- An intensification of research and development, as well as demonstration projects to unlock and commercialise advanced batteries, hydrogen electrolysers and direct air capture and storage, which are seem as the highest-potential new technologies to support the net-zero transition. About $90-billion of public money needs to be mobilised globally to complete a portfolio of demonstration projects before 2030, with only $25-billion currently budgeted. The report shows that most of the global reductions in carbon emissions between now and 2030 can come from technologies readily available today but that, in 2050, almost half the reductions come from technologies that are currently only at the demonstration or prototype phase.
- Facilitating substantial investment in critical minerals, with the total market size for minerals such as copper, cobalt, manganese and various rare earth metals to grow by almost sevenfold between 2020 and 2030 in the net zero pathway. Revenues from those minerals are larger than revenues from coal well before 2030, creating substantial new opportunities for mining companies, but also raising energy security concerns.
- Placing people at the centre of the energy transition to ensure public support in light of an IEA estimate that about 55% of the cumulative emissions reductions in the net-zero pathway are linked to consumer choices such as purchasing an EV, retrofitting a house with energy-efficient technologies or installing a heat pump. At the same time, the pathway envisages the provision of electricity to the some 785-million people that currently have no access, as well as clean cooking solutions to 2.6-billion people that still lack those options.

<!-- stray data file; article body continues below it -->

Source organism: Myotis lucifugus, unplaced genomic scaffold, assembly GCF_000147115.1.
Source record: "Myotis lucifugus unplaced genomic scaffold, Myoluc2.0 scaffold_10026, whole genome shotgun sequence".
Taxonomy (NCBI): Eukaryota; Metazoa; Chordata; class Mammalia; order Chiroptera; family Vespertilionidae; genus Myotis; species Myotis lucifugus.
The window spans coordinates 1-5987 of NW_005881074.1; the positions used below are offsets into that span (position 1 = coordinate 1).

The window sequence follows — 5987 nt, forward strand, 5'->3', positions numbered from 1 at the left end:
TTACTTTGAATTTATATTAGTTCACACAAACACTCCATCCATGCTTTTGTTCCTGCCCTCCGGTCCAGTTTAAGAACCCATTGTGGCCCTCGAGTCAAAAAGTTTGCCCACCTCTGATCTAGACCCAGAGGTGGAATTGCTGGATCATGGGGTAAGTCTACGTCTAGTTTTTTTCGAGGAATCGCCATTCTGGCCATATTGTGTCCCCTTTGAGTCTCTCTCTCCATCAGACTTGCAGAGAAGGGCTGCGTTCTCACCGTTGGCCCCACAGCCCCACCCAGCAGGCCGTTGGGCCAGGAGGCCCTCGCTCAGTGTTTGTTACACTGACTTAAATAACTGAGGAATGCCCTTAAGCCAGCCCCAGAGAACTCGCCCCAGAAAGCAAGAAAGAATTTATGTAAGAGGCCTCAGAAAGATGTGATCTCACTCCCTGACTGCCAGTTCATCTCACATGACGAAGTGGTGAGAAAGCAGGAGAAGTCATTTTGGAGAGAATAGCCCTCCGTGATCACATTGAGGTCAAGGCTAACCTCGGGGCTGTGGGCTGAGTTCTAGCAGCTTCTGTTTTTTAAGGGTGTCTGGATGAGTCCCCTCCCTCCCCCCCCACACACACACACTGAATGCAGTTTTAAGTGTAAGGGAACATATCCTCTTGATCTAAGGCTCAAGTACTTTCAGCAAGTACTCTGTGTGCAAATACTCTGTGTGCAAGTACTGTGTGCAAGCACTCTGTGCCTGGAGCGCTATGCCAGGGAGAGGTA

- Ensuring that clean energy jobs, which will grow rapidly, are evenly spread. The report estimates that the transition to net-zero could create 14-million jobs and 16-million construction jobs by 2030, but that five-million fossil-fuel jobs will be lost.
- And intensify international cooperation to tackle the global challenge through coordinated action rather than simply through individual governments seeking to bring their national emissions to net zero.
The IEA said that new energy security challenges will emerge on the way to net zero by 2050, even as the role of oil and gas diminishes.
“The contraction of oil and natural gas production will have far-reaching implications for all the countries and companies that produce these fuels . . . [while] OPEC’s share of a much-reduced global oil supply grows from around 37% in recent years to 52% in 2050, a level higher than at any point in the history of oil markets.”
In addition, there could be energy security challenges arising as a result of the increasing importance of electricity. These could include the variability of supply from some renewables, cybersecurity risks and a rising dependence on critical minerals, with associated risks of price volatility and supply disruptions.
IEA executive director Fatih Birol sad that report showed that the prospects for achieving net-zero emissions by 2050, while challenging, was not yet lost and also held potential economic and social benefits.
“The IEA’s pathway to this brighter future brings a historic surge in clean energy investment that creates millions of new jobs and lifts global economic growth. Moving the world onto that pathway requires strong and credible policy actions from governments, underpinned by much greater international cooperation.”
Nevertheless, he stressed that each country would need to design its own strategy, taking into account its own specific circumstances.
“Plans need to reflect countries’ differing stages of economic development: in our pathway, advanced economies reach net0-zero before developing economies,” Birol concluded.